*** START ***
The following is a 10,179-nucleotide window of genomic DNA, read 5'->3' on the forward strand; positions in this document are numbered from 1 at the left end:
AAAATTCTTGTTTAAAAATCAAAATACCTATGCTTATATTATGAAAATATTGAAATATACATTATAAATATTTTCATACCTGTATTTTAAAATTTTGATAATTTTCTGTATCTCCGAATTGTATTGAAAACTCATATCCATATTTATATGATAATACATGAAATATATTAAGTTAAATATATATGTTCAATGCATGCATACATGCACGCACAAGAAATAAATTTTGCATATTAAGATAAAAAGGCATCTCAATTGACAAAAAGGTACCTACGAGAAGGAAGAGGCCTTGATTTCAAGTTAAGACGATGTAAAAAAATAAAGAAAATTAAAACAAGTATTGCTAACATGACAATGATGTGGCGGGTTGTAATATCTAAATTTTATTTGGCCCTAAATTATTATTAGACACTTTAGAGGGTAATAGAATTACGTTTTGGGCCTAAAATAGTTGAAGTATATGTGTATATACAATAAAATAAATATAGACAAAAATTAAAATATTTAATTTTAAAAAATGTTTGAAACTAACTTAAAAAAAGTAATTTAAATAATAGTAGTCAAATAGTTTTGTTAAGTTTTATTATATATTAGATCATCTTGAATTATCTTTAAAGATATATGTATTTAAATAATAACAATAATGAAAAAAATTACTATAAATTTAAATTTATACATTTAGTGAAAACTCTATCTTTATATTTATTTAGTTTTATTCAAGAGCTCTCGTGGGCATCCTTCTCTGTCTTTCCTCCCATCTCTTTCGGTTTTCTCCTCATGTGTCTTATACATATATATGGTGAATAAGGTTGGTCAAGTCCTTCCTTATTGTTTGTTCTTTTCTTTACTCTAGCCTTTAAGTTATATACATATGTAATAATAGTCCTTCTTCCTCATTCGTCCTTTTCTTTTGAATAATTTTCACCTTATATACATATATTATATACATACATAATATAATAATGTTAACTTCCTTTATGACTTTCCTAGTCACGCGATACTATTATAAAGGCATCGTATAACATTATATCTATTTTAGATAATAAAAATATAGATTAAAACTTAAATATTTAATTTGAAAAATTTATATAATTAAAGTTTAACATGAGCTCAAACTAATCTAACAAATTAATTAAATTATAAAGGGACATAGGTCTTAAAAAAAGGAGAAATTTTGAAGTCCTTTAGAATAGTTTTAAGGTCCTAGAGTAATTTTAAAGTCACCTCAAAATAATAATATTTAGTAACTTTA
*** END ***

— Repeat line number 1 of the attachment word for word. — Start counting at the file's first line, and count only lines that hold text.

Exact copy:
The following is a 10,179-nucleotide window of genomic DNA, read 5'->3' on the forward strand; positions in this document are numbered from 1 at the left end: